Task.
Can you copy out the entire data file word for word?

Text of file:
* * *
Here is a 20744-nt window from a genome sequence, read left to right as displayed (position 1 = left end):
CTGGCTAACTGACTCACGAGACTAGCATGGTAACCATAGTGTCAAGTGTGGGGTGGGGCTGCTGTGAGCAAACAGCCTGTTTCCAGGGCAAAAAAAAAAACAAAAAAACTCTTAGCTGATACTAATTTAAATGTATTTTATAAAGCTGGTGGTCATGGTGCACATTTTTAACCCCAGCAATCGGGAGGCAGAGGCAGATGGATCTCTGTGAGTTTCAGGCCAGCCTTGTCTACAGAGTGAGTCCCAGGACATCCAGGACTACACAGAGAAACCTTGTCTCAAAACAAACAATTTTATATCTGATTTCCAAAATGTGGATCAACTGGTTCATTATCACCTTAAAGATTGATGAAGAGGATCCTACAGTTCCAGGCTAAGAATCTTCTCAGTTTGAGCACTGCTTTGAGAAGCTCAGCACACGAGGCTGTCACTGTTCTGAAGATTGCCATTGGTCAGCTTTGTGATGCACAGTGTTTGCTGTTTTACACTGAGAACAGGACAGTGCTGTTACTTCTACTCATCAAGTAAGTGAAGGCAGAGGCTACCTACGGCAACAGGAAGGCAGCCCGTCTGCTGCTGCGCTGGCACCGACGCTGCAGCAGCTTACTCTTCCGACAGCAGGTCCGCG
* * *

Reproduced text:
Here is a 20744-nt window from a genome sequence, read left to right as displayed (position 1 = left end):
CTGGCTAACTGACTCACGAGACTAGCATGGTAACCATAGTGTCAAGTGTGGGGTGGGGCTGCTGTGAGCAAACAGCCTGTTTCCAGGGCAAAAAAAAAAACAAAAAAACTCTTAGCTGATACTAATTTAAATGTATTTTATAAAGCTGGTGGTCATGGTGCACATTTTTAACCCCAGCAATCGGGAGGCAGAGGCAGATGGATCTCTGTGAGTTTCAGGCCAGCCTTGTCTACAGAGTGAGTCCCAGGACATCCAGGACTACACAGAGAAACCTTGTCTCAAAACAAACAATTTTATATCTGATTTCCAAAATGTGGATCAACTGGTTCATTATCACCTTAAAGATTGATGAAGAGGATCCTACAGTTCCAGGCTAAGAATCTTCTCAGTTTGAGCACTGCTTTGAGAAGCTCAGCACACGAGGCTGTCACTGTTCTGAAGATTGCCATTGGTCAGCTTTGTGATGCACAGTGTTTGCTGTTTTACACTGAGAACAGGACAGTGCTGTTACTTCTACTCATCAAGTAAGTGAAGGCAGAGGCTACCTACGGCAACAGGAAGGCAGCCCGTCTGCTGCTGCGCTGGCACCGACGCTGCAGCAGCTTACTCTTCCGACAGCAGGTCCGCG